Fish iconPlant iconWater drop iconPlatypus iconInsect icon

Autumn freshes (up to three freshes of 10 ML/day for three days during March to April)

  • Increase the water depth, to maintain and support the growth of in-stream aquatic vegetation
  • Expand riffle/run areas to provide waterbug habitat
  • Top up pools to refresh water quality (particularly oxygen levels) and enhance connectivity between pools for fish and platypus movement
Fish iconPlant iconWater drop iconPlatypus iconInsect icon

Engagement

Table 2 shows the partners and stakeholder organisations with which North Central CMA engaged when preparing their seasonal watering proposals.

Seasonal watering proposals are informed by longer-term regional catchment strategies, regional waterway strategies, environmental flow studies, water management plans and other studies. These incorporate a range of environmental, cultural, social and economic perspectives and longerterm integrated catchment and waterway management objectives. For further details, refer to the North Central Regional Catchment Strategy and North Central  Waterway Strategy.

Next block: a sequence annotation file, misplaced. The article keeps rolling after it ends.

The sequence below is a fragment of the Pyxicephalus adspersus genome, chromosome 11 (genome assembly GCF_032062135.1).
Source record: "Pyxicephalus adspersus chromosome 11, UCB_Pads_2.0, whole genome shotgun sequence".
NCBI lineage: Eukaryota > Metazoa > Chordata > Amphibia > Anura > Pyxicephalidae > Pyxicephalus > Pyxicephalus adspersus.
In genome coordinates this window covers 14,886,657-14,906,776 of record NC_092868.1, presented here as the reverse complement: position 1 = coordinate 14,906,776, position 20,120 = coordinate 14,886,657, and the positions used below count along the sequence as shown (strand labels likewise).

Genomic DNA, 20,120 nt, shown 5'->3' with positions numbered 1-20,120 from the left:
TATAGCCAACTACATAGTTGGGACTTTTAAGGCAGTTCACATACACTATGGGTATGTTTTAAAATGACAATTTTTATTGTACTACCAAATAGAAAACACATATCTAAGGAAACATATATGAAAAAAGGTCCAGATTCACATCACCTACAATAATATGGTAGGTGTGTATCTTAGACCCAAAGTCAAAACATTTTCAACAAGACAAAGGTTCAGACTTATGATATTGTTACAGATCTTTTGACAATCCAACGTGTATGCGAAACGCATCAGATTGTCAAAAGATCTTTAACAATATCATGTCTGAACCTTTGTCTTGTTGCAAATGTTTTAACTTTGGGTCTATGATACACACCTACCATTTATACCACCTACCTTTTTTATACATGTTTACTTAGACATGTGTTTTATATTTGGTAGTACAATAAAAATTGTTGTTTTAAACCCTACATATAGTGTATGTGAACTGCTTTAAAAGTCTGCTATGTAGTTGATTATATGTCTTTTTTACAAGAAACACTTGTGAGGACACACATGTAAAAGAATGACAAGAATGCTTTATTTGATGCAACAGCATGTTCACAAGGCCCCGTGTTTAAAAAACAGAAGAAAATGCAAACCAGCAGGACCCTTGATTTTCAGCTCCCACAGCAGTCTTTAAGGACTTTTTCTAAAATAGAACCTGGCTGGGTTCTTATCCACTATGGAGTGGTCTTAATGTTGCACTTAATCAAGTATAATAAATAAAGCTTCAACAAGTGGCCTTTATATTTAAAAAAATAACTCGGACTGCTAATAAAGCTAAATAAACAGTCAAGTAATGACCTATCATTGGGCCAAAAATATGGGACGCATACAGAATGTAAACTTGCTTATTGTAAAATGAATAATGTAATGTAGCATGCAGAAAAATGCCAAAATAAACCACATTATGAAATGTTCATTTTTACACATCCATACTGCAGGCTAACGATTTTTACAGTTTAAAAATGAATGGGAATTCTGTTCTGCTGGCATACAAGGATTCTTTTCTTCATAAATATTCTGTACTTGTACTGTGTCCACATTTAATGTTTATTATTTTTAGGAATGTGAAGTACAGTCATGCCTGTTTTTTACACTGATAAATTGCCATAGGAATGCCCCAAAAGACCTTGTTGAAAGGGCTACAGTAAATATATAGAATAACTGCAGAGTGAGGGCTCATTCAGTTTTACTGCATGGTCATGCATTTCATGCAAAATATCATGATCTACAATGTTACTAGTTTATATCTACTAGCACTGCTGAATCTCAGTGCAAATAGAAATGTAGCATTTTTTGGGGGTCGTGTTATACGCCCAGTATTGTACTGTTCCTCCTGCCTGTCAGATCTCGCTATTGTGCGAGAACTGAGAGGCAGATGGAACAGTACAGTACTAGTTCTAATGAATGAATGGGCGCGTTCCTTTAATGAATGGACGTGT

Table 2 Partners and stakeholders engaged in developing the Loddon system seasonal watering proposal

Partner and stakeholder engagement
  • Goulburn- Murray Water
  • Department of Environment, Land, Water and Planning (land manager)
  • Individual landholders
  • Central Highlands Water

Page last updated: 24/07/20